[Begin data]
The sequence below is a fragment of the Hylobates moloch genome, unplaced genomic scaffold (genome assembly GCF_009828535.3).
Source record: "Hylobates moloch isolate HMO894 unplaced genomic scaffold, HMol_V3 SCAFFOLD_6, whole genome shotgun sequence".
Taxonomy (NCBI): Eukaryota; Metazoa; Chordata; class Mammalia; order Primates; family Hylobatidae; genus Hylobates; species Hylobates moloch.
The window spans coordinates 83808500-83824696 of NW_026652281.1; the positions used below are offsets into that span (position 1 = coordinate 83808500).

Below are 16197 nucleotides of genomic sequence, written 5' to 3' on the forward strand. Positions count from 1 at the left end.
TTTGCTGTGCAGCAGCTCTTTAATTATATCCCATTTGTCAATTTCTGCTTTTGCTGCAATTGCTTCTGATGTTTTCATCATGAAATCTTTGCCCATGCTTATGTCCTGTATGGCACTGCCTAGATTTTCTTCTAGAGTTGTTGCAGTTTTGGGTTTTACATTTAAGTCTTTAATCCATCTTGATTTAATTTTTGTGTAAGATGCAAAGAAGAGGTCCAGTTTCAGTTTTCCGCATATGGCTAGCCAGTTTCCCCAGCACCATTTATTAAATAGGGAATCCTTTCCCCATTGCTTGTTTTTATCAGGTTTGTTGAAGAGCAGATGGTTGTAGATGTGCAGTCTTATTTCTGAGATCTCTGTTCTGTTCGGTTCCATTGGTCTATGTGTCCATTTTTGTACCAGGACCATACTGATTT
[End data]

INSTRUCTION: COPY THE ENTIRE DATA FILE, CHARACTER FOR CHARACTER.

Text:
The sequence below is a fragment of the Hylobates moloch genome, unplaced genomic scaffold (genome assembly GCF_009828535.3).
Source record: "Hylobates moloch isolate HMO894 unplaced genomic scaffold, HMol_V3 SCAFFOLD_6, whole genome shotgun sequence".
Taxonomy (NCBI): Eukaryota; Metazoa; Chordata; class Mammalia; order Primates; family Hylobatidae; genus Hylobates; species Hylobates moloch.
The window spans coordinates 83808500-83824696 of NW_026652281.1; the positions used below are offsets into that span (position 1 = coordinate 83808500).

Below are 16197 nucleotides of genomic sequence, written 5' to 3' on the forward strand. Positions count from 1 at the left end.
TTTGCTGTGCAGCAGCTCTTTAATTATATCCCATTTGTCAATTTCTGCTTTTGCTGCAATTGCTTCTGATGTTTTCATCATGAAATCTTTGCCCATGCTTATGTCCTGTATGGCACTGCCTAGATTTTCTTCTAGAGTTGTTGCAGTTTTGGGTTTTACATTTAAGTCTTTAATCCATCTTGATTTAATTTTTGTGTAAGATGCAAAGAAGAGGTCCAGTTTCAGTTTTCCGCATATGGCTAGCCAGTTTCCCCAGCACCATTTATTAAATAGGGAATCCTTTCCCCATTGCTTGTTTTTATCAGGTTTGTTGAAGAGCAGATGGTTGTAGATGTGCAGTCTTATTTCTGAGATCTCTGTTCTGTTCGGTTCCATTGGTCTATGTGTCCATTTTTGTACCAGGACCATACTGATTT